College hockey: Familial ties will be secondary in UMD-Omaha series

If Willie Corrin scores his first collegiate goal this weekend against Nebraska-Omaha, the Minnesota Duluth sophomore defenseman may have a special present to give Mavericks coach Dean Blais.

Dean Blais

If Willie Corrin scores his first collegiate goal this weekend against Nebraska-Omaha, the Minnesota Duluth sophomore defenseman may have a special present to give Mavericks coach Dean Blais.

"He said if I ever scored, he would go out on the ice and pick the puck out of the net," Corrin said Tuesday. "But I'm pretty sure he'd get kicked out, so I figured if I ever score against him, I'll throw the puck over the boards and have him sign it."

Blais is Corrin's uncle and both hail from International Falls. But the familial connection will be secondary this weekend as the fourth-place Bulldogs (15-13-4 overall, 10-10-2-2 NCHC) and third-place Mavericks (15-15-2, 12-8-2-1) tangle in a National Collegiate Hockey Conference

regular-season finale Friday and Saturday at Amsoil Arena.

Corrin and UMD had the edge in the last meeting last season and the first meeting this season, sweeping two games each time. That dominance fits in well with the good-natured ribbing Corrin usually gives his uncle, joking with him that the Mavericks are due to collapse at any time.


One might think with such a good rapport, Corrin would have signed on when Blais became the first coach to offer him a scholarship as an International Falls senior.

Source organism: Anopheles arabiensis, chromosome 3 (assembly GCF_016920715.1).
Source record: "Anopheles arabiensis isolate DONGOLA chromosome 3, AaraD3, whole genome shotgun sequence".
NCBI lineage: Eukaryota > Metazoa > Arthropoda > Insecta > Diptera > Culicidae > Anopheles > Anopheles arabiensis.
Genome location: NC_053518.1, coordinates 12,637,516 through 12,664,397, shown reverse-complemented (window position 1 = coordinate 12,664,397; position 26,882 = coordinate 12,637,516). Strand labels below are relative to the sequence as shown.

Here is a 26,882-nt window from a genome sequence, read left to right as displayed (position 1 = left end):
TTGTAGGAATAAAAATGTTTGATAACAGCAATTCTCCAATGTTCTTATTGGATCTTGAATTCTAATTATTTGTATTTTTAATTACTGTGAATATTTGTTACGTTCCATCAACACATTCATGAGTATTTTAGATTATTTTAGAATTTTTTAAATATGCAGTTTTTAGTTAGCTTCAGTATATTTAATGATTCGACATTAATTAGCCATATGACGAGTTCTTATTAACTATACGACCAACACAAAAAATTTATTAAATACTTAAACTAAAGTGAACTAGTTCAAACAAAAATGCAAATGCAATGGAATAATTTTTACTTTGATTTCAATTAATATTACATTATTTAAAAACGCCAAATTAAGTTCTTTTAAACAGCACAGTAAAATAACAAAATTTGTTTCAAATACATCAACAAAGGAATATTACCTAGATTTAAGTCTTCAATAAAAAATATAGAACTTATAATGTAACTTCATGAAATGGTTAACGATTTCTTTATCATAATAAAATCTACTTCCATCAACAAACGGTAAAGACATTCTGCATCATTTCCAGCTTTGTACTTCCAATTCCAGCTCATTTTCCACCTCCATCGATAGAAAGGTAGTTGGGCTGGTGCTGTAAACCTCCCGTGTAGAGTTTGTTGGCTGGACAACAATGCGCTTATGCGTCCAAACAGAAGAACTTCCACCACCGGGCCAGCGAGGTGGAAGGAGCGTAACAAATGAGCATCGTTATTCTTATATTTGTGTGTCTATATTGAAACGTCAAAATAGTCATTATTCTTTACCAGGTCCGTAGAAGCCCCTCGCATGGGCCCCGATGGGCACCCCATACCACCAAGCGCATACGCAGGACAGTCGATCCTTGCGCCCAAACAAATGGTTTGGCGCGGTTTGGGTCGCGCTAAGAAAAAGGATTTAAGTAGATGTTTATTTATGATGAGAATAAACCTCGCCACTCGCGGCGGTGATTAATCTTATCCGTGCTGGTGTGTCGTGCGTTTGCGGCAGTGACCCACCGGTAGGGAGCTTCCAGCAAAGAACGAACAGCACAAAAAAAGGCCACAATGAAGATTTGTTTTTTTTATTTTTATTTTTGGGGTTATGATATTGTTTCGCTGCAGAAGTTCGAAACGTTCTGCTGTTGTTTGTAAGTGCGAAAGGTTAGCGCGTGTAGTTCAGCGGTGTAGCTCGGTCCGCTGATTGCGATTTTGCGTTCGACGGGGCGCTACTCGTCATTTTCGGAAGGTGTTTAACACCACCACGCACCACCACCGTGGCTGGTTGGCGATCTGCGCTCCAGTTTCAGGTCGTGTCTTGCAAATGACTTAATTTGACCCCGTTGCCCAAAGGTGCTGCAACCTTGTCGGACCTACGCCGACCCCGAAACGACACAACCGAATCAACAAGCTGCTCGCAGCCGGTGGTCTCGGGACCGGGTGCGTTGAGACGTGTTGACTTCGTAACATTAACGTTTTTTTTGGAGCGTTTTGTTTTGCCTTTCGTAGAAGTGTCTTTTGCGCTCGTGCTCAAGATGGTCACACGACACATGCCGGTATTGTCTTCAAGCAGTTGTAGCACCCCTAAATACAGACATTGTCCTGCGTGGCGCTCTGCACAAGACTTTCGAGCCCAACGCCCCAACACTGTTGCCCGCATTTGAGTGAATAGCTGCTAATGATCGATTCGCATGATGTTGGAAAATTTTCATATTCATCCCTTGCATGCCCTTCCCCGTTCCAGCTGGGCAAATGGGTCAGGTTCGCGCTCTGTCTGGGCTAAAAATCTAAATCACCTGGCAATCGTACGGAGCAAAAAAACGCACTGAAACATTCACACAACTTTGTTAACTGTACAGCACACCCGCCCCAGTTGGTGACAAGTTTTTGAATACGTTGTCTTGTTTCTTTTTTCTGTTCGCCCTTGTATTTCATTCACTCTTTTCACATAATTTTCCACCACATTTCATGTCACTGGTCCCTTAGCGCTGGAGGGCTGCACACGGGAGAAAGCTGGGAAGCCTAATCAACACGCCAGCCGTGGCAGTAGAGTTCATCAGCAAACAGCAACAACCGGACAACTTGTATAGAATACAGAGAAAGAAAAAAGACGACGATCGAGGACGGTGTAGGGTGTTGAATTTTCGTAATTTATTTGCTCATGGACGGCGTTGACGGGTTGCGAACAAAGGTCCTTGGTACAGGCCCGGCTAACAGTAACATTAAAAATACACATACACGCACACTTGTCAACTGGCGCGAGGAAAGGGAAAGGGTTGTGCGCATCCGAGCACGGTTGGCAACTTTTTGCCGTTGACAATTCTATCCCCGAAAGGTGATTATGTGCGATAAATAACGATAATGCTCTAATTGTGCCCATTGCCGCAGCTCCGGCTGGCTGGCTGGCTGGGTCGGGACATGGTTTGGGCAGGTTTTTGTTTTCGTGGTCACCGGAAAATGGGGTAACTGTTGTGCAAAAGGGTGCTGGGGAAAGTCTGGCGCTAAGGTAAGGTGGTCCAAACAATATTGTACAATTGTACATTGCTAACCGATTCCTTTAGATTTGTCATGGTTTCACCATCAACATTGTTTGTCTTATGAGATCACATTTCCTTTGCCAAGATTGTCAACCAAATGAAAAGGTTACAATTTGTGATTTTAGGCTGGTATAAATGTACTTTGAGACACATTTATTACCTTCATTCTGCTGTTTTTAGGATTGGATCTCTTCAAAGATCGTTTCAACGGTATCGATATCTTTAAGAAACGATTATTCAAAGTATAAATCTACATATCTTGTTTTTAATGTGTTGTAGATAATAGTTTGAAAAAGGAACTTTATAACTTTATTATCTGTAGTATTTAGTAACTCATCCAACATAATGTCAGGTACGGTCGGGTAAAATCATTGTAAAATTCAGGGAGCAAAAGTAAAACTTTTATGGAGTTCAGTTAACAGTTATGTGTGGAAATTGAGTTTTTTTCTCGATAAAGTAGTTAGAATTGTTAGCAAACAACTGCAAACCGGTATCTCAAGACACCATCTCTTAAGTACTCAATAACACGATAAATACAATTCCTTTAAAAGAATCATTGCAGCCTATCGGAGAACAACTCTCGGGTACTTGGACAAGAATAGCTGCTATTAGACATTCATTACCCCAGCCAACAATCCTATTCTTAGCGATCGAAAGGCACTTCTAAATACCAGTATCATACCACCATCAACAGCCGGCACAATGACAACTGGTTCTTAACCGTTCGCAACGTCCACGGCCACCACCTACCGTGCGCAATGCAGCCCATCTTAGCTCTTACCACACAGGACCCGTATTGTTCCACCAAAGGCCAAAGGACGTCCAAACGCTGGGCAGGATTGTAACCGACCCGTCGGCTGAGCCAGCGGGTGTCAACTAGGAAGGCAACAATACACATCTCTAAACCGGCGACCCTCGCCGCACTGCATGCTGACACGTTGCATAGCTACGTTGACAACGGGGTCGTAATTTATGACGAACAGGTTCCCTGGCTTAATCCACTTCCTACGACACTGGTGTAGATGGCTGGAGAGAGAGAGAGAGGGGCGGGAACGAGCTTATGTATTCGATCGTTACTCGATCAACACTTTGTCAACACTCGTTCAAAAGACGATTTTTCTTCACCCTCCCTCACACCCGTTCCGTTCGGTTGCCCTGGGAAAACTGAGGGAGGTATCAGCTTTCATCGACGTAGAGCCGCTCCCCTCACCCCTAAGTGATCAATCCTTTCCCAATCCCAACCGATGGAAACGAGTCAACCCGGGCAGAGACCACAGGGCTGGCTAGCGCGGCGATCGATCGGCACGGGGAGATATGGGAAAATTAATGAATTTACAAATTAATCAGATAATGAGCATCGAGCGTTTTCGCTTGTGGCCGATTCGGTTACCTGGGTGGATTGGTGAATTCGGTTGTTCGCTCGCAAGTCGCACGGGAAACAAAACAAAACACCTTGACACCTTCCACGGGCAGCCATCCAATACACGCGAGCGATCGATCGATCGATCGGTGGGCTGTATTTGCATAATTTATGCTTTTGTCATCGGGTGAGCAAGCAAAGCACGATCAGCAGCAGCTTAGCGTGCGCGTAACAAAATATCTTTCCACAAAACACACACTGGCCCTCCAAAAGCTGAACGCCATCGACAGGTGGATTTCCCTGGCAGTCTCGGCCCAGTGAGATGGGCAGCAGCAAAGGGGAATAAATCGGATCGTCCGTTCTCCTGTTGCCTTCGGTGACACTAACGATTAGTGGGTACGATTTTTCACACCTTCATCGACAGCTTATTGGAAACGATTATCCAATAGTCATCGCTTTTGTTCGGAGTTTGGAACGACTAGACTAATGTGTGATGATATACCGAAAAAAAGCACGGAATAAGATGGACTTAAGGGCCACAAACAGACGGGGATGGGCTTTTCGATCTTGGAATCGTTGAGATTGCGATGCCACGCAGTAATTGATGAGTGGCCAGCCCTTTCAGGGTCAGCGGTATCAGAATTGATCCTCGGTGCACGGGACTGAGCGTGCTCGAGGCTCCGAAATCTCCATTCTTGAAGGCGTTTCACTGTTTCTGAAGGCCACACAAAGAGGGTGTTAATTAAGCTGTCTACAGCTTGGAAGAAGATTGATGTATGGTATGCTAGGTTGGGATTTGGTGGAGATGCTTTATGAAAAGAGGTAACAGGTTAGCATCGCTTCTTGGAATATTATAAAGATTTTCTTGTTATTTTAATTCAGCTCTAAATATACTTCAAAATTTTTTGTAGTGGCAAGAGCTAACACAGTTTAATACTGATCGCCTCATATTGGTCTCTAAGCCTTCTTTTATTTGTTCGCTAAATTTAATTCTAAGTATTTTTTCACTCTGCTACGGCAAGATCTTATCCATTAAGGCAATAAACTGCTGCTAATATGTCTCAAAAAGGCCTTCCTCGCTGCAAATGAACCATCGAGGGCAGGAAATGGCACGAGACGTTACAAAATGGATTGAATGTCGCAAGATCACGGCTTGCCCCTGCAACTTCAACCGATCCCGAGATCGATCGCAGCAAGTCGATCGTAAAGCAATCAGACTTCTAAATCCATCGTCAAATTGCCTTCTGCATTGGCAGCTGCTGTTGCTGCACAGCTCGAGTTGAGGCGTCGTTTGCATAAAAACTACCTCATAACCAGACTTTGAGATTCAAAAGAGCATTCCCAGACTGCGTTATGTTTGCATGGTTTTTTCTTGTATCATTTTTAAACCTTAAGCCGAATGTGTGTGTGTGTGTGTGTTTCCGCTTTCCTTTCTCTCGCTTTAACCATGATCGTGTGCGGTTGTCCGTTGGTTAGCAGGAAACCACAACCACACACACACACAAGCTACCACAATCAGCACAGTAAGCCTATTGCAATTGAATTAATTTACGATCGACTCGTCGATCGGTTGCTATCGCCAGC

"He knew before he even offered that I would never play for him because I wanted to make it on my own," Corrin said. "That was my mindset and he understood and respected that. I had a cousin (Rusty Blais) play for him and he said it was the worst experience of his life. He said, 'He was harder on me because I'm family.'

"I knew the path was not to go with him. UMD came along and here I am."

Blais wasn't surprised.

"He knows me too well," the coach said with a laugh.

Blais, a former North Dakota coach who maintains a home on Rainy Lake in International Falls, said he knew early on that the 6-foot-2, 200-pound Corrin was talented enough to play at the Division I level.

"I saw him grow up and followed him at International Falls and Fargo (of the United States Hockey League)," Blais said. "I knew he had pretty good size, really good hands and a passion for the game."

Corrin has seven assists in 21 games this season, but is still looking for that initial goal. Perhaps it will finally come at his uncle's expense.


Harrington to speak at

UMD's Dinner of Champions

When John "Bah" Harrington watched the United States men play Finland in the recent Winter Olympics bronze-medal game, thoughts flooded back to a time 34 years earlier when the Americans and Finns played an even more important game.

The UMD alumnus was a member of the 1980 "Miracle on Ice" team that shocked the Soviets at Lake Placid, N.Y., and two days later beat Finland to win the gold medal.